MXR Carbon Copy Analog Delay Pedal Review

One of the most popular effects in the world of music is the use of delay. Its implementation is simple and straight forward – take the signal, double it and play the copied one back a few times a bit behind the original one causing a very well known echo sound – but trying to control it and tweak it as you would other effects is not as easy as it might seem, at least not back then when it was first introduced. Way back when rock ‘n roll was still in its infancy, delay was purely an in studio effect that had to be done manually through a series of tape loops using analog systems that involved manually changing the speed of the echo by adjusting the length of tape. Although this setup was a bit time consuming and the constant looping of analog tapes caused problems with sound fidelity during recording, the pure natural tone of analog delay was still highly regarded.

Nowadays, digital progress has made the delay effect a much simpler process for both live and studio work, giving players the option to tweak all the little things that would have been a pain in the ass to do back in the ‘50s with just a twist of a knob and a stomp of the foot, and just as it was when music went from analog to digital, there are plenty of musicians out there that swear by the sound of the old school. So, for all of you retro effects connoisseurs looking for a bit of natural “back in the day” echoes, look no further than the MXR Carbon Copy Analog Delay pedal!

The Features

Unlike digital delay pedals that have to convert a signal from analog to digital, add the effect, then convert it back before it outputs it, the Carbon Copy features a complete analog audio path that ensures your effects tone will come out rich and warm. For those of you who have yet to try out both analog and digital delays, for comparison, the difference is similar to that of a vinyl and CD – the CD will give you a cleaner mix but will be more compressed and dry while the vinyl might not be as crisp but will definitely feel much more natural. Check out the Boss DD-6 digital delay pedal and match it up against this one and you will definitely hear the difference between analog and digital.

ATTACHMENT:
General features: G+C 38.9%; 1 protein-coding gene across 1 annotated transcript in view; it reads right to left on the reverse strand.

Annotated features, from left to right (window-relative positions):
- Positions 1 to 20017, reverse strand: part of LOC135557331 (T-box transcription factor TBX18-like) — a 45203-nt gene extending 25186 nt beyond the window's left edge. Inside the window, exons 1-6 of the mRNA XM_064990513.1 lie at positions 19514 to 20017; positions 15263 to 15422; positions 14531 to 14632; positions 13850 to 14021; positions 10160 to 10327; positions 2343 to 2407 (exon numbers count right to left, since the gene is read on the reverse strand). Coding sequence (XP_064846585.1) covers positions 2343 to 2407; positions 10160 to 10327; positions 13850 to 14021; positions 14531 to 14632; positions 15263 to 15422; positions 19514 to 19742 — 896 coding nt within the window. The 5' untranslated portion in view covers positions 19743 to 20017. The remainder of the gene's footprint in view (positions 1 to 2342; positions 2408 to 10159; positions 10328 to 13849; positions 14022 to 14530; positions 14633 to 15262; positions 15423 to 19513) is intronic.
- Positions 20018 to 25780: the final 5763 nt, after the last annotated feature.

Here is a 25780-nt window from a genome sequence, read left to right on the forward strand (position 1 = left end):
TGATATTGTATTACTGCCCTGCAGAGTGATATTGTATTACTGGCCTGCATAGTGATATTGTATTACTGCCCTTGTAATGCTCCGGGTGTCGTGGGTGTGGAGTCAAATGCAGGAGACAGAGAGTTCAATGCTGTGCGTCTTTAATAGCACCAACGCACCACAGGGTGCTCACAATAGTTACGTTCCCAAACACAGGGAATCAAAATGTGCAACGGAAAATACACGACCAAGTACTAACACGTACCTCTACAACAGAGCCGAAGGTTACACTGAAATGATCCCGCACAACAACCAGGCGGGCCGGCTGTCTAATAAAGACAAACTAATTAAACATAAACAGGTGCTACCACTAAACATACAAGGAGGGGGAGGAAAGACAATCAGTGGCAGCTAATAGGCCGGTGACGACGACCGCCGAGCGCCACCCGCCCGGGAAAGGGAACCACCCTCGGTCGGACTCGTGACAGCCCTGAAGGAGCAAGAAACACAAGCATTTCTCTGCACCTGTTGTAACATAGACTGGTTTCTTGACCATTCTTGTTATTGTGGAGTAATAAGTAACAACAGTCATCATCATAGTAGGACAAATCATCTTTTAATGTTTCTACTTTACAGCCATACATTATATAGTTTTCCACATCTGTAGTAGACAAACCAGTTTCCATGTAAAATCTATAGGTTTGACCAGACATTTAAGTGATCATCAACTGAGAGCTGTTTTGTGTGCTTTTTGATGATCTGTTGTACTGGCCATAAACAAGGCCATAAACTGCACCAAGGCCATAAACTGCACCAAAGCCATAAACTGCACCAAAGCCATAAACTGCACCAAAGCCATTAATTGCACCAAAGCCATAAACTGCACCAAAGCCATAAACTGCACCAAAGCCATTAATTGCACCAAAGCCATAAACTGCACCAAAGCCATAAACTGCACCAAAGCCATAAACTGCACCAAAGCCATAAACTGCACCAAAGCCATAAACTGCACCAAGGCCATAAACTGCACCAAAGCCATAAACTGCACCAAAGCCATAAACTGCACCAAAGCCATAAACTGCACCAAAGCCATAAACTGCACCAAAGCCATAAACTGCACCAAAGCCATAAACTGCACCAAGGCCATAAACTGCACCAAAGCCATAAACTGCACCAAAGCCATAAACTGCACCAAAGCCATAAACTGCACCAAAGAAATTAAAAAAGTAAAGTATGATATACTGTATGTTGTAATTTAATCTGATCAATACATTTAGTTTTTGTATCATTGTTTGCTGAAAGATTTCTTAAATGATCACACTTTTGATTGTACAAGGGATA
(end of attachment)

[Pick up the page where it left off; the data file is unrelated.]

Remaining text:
Alright, now that we know what were playing with let’s get into some of the Carbon Copy’s best features. The first thing you’ll notice when you take this baby out of the box is the three knobs on the top – Regen, Mix and Delay– as well as a MOD button on the upper left corner along with your standard foot stomp switch. Turning the Regen knob allows you to control the amount of echoes in the effect. Add just a little bit and you sound as if your playing inside a bathroom (I’m not the only one that does it for that echo sound, am I?) while turning it up at full blast will make you sound like you’re jamming in a deep cave with plenty of reverb. Delay is essentially the time of the delay. You want a quarter of a second worth of delay? How about half a second? Anyways, the delay knob will help you out with that. The Mix knob is basically the effects volume. Turn it down and you will barely hear the effect or pump it up and get tons of delayed signals.

As far as sound goes, this baby does analog like the best. As mentioned above, the Carbon Copy will give you a natural and warmer tone with a bit of a murky feel to it when compared to digital and even features 600ms of delay time which may not sound like anything to those unfamiliar with analog but let me just tell you that 600ms is outstanding for an analog delay pedal as most will give you about 300ms, more or less, although with digital delays you can theoretically get as much as you want – but it won’t sound like analog! The Modulation button is probably among one of the best extra features this pedal has to offer. With a click of the button, your sound will instantly get much more depth in tone and an overall spacey sort of feel, great for recreating that classic ‘60s vibe.

The build quality is pretty nice and the size is comparable to your standard single effects pedal much like the popular MXR Vintage Phase 90. It does feel a bit heavy when you hold it but the steel frame should keep those concerned about damage a bit more worry free. The Carbon Copy can be powered by either your standard AC adaptor or a 9 volt battery in case you would rather keep the plugs to a minimum.

The Verdict

Overall, the MXR Carbon Copy Analog delay is a solid and reliable delay pedal for a great price. Those looking to add a bit of an ambient feel with all the warm richness that analog has to offer will have a hard time finding a better pedal for the same price.

And don’t forget to check out the rest of PAL's huge effects pedal selection at a great price right here!

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